NEW YORK — The cell phone of Matteo Berrettini continued to chime incessantly minutes after the biggest win of his young career — and one of the biggest triumphs ever recorded by an Italian man at a Grand Slam. Amidst the hundreds of congratulatory texts that flowed in came one from a countrywoman whose yeoman’s work in a previous generation paved the way for Berrettini to achieve his own tennis dreams.
Berrettini is a semifinalist at the 2019 US Open, earning his spot with a 3-6, 6-3, 6-2, 3-6, 7-6 (5) thrill-a-minute quarterfinal win against Gaël Monfils in a match lasted just three minutes shy of four hours. The win was seismic in Italian men’s tennis, as the 23-year-old became only the second Italian man since 1978 to make the semifinals of any major and the first Italian man to ever make the semifinals of a major played on a hard court. (Corrado Barazzutti, the only other Italian man to ever make the US Open semis, did so in 1977, the final year the US Open was played on clay.)
His historic moment was soon punctuated with words from the last Italian to lift a singles’ trophy at a Grand Slam.
“Actually, Flavia [Pennetta] texted me today,” Berrettini said to A Lot of Sports Talk in the media press conference room after his match against Monfils. “She was really happy for me. She told me to keep going.”
The path that Berrettini is walking on toward tennis fame was paved by the success of the Italian women who turned the country into the center of the tennis world just a few years prior, including 2015 US Open women’s singles champion Flavia Pennetta. In that final, Pennetta defeated fellow Italian Roberta Vinci, whose upset victory over Serena Williams in the semifinals to derail the American’s quest to complete a calendar Grand Slam was arguably the story of the sports world that year.
Berrettini was in Rome on the day of the Pennetta-Vinci match, preparing to play as a wild card in a Challenger Tour event and, figuratively speaking, miles away from being able to make an impact on the professional level like the women who ended up making the country’s premier travel across the Atlantic to take in the occasion.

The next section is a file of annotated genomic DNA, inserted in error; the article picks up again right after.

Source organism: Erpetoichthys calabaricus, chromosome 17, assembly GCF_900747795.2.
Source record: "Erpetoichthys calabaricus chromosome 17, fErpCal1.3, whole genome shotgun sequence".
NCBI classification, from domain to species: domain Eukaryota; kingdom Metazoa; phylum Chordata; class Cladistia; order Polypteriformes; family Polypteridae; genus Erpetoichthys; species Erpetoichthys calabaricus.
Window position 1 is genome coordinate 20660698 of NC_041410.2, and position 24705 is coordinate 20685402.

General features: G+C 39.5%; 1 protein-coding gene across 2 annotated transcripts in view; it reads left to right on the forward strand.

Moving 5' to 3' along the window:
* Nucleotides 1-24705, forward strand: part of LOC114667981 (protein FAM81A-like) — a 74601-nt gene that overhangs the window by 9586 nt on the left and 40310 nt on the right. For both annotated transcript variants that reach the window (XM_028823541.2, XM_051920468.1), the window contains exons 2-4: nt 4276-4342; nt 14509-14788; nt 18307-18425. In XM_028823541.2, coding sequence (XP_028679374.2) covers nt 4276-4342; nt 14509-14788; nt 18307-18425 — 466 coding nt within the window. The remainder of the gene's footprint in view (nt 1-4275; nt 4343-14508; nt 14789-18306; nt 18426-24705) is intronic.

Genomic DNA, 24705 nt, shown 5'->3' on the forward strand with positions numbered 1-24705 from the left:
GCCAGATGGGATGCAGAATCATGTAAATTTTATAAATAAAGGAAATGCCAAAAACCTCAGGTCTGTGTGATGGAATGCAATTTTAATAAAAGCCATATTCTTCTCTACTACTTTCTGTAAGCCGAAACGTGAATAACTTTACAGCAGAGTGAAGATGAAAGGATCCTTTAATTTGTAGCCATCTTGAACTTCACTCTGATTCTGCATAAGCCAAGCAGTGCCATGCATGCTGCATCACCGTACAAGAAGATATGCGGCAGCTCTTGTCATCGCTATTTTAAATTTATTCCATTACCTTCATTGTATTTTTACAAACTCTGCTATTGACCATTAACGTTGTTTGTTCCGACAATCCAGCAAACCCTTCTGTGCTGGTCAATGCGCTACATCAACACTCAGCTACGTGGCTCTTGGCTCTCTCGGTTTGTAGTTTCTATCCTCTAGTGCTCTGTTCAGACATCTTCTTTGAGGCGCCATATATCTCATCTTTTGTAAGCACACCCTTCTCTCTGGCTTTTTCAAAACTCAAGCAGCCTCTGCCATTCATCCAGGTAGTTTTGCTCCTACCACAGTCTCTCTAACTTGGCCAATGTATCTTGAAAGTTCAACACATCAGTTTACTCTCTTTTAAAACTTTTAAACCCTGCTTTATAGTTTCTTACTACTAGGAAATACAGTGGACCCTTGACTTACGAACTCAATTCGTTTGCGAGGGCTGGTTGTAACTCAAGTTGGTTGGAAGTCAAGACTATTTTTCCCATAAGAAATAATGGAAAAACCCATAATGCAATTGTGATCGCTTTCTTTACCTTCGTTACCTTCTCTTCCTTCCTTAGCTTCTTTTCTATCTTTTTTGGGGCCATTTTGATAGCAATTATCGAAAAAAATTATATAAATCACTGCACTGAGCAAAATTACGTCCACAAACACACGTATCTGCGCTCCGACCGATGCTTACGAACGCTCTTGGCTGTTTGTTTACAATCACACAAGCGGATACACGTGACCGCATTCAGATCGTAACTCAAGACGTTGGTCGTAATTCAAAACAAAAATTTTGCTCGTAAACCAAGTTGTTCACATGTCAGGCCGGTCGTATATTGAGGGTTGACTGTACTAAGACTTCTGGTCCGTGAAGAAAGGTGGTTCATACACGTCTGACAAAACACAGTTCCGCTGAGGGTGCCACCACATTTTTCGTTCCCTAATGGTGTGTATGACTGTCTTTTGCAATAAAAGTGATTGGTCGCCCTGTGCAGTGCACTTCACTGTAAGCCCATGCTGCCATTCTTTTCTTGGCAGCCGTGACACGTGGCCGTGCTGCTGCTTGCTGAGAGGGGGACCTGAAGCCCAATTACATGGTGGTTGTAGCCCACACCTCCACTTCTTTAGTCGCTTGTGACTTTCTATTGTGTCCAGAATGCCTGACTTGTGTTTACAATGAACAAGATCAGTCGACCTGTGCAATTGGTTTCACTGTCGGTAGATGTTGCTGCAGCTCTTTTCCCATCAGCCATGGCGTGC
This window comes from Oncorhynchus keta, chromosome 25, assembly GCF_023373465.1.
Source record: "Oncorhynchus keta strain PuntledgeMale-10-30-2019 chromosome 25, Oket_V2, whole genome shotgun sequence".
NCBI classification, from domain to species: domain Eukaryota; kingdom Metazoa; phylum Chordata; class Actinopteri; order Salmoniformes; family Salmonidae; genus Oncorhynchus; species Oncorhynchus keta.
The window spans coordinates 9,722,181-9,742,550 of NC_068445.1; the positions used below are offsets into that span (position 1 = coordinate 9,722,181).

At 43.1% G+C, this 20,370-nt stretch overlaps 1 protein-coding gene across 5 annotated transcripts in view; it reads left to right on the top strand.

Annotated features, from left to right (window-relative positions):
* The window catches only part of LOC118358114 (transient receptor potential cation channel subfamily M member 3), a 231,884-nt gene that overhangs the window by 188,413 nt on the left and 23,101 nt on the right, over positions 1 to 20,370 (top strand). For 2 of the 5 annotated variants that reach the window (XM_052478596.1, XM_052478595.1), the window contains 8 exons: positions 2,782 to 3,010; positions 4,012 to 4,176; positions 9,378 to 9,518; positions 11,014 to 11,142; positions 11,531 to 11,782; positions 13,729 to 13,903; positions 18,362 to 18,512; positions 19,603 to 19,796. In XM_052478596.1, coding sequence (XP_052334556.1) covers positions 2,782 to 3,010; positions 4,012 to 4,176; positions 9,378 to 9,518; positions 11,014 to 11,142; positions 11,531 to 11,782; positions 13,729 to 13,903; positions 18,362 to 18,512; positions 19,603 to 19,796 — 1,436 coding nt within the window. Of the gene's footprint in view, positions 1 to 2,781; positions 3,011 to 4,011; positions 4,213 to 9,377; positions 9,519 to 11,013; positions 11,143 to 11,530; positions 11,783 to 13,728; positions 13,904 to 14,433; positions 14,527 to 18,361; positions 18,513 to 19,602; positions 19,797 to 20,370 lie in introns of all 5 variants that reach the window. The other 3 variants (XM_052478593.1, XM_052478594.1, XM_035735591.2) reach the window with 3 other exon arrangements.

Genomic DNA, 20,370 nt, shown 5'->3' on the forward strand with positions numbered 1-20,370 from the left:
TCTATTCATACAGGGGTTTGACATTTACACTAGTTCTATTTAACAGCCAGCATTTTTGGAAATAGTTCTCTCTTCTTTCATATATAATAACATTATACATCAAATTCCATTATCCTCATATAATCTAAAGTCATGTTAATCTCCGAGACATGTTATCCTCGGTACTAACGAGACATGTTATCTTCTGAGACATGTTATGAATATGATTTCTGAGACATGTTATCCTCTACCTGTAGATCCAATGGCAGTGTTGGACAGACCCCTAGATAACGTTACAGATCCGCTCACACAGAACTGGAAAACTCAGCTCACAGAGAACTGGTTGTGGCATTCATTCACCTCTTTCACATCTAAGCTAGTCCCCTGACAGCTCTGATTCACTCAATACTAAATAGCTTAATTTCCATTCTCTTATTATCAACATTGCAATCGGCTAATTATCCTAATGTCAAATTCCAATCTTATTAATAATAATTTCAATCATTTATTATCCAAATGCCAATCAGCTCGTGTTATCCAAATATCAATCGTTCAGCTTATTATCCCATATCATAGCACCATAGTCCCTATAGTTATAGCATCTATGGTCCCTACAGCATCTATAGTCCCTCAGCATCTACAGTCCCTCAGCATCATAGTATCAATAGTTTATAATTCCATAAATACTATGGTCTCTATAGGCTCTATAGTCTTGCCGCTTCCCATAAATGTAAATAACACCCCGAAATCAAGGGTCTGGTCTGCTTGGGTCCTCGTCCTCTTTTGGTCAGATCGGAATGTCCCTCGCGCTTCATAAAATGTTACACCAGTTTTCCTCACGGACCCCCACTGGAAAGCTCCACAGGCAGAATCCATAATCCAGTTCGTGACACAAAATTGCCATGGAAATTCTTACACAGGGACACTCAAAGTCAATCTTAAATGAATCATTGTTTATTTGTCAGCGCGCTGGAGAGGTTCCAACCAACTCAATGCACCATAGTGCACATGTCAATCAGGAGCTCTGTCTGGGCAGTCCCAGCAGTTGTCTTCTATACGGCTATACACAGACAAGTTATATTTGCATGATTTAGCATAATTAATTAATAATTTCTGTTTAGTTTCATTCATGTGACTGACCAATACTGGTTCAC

“I remember watching the finals [in New York]. I was in Italia playing a future, 2015,” Berrettini said. “It was unbelievable, you know, like, for them, for Italy. I remember President Giovanni Malagò coming to watch the match. So for sure it was an inspiration.”
Pennetta and Vinci were just two of the number of inspiring women for Berrettini to look up to in the early part of the decade while in the throes of junior tennis: Francesco Schiavone appeared in back-to-back finals at the French Open, lifting the title in the first of those finals, in 2010; in 2012, Sara Errani made the final in singles at Roland Garros, marking the third consecutive year that an Italian woman reached the final in Paris; and the doubles team of Errani and Vinci won the career Grand Slam in doubles between 2012 and 2014.
Then there is the Fed Cup, the international tournament that Italy won four times between 2006 and 2013. If, somehow, there was a rival to Italian Serie A soccer for Italian sports fans’ affection, the success of women’s tennis was a worthy competitor.
“They won, I don’t know, I forgot how many Fed Cups they won,” Berrettini said in amazement.
“For sure they showed us how to do it.”
Italian women set the bar high for the next generation, but Berrettini is just two wins away from becoming the first Italian man since Adriano Panatta during the 1976 Roland Garros event to win a major singles title. The task will not be easy, having to go through Rafael Nadal in the semifinals just to get to the US Open final. However, with what the Italian women had done before him, Berrettini knows that the tennis mountaintop has been adorned with the green, white and red of the Italian flag before, and it can sure happen again.
“I’m really looking forward to beating their records,” Berrettini said of the women’s accomplishments. “Why not? I mean, I’m here.”